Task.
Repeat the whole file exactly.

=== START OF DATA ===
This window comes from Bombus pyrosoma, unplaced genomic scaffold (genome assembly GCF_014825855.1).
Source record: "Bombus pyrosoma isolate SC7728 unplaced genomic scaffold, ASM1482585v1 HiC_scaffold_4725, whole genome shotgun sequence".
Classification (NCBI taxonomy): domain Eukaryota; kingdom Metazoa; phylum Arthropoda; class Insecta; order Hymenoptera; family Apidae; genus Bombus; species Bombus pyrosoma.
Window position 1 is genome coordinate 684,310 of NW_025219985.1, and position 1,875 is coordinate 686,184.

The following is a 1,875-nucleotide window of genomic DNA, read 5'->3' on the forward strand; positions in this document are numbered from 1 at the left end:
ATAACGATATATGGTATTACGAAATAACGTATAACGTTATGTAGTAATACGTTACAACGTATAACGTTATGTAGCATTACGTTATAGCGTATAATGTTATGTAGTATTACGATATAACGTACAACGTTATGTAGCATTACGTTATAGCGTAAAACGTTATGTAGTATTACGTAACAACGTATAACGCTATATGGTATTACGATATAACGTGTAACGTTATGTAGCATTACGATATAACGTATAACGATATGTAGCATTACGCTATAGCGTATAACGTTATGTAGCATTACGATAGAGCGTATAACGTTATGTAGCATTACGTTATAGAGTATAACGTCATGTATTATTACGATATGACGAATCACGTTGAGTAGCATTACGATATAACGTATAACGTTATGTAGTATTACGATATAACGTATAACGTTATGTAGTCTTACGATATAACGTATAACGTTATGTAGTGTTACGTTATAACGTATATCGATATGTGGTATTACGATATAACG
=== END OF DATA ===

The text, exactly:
This window comes from Bombus pyrosoma, unplaced genomic scaffold (genome assembly GCF_014825855.1).
Source record: "Bombus pyrosoma isolate SC7728 unplaced genomic scaffold, ASM1482585v1 HiC_scaffold_4725, whole genome shotgun sequence".
Classification (NCBI taxonomy): domain Eukaryota; kingdom Metazoa; phylum Arthropoda; class Insecta; order Hymenoptera; family Apidae; genus Bombus; species Bombus pyrosoma.
Window position 1 is genome coordinate 684,310 of NW_025219985.1, and position 1,875 is coordinate 686,184.

The following is a 1,875-nucleotide window of genomic DNA, read 5'->3' on the forward strand; positions in this document are numbered from 1 at the left end:
ATAACGATATATGGTATTACGAAATAACGTATAACGTTATGTAGTAATACGTTACAACGTATAACGTTATGTAGCATTACGTTATAGCGTATAATGTTATGTAGTATTACGATATAACGTACAACGTTATGTAGCATTACGTTATAGCGTAAAACGTTATGTAGTATTACGTAACAACGTATAACGCTATATGGTATTACGATATAACGTGTAACGTTATGTAGCATTACGATATAACGTATAACGATATGTAGCATTACGCTATAGCGTATAACGTTATGTAGCATTACGATAGAGCGTATAACGTTATGTAGCATTACGTTATAGAGTATAACGTCATGTATTATTACGATATGACGAATCACGTTGAGTAGCATTACGATATAACGTATAACGTTATGTAGTATTACGATATAACGTATAACGTTATGTAGTCTTACGATATAACGTATAACGTTATGTAGTGTTACGTTATAACGTATATCGATATGTGGTATTACGATATAACG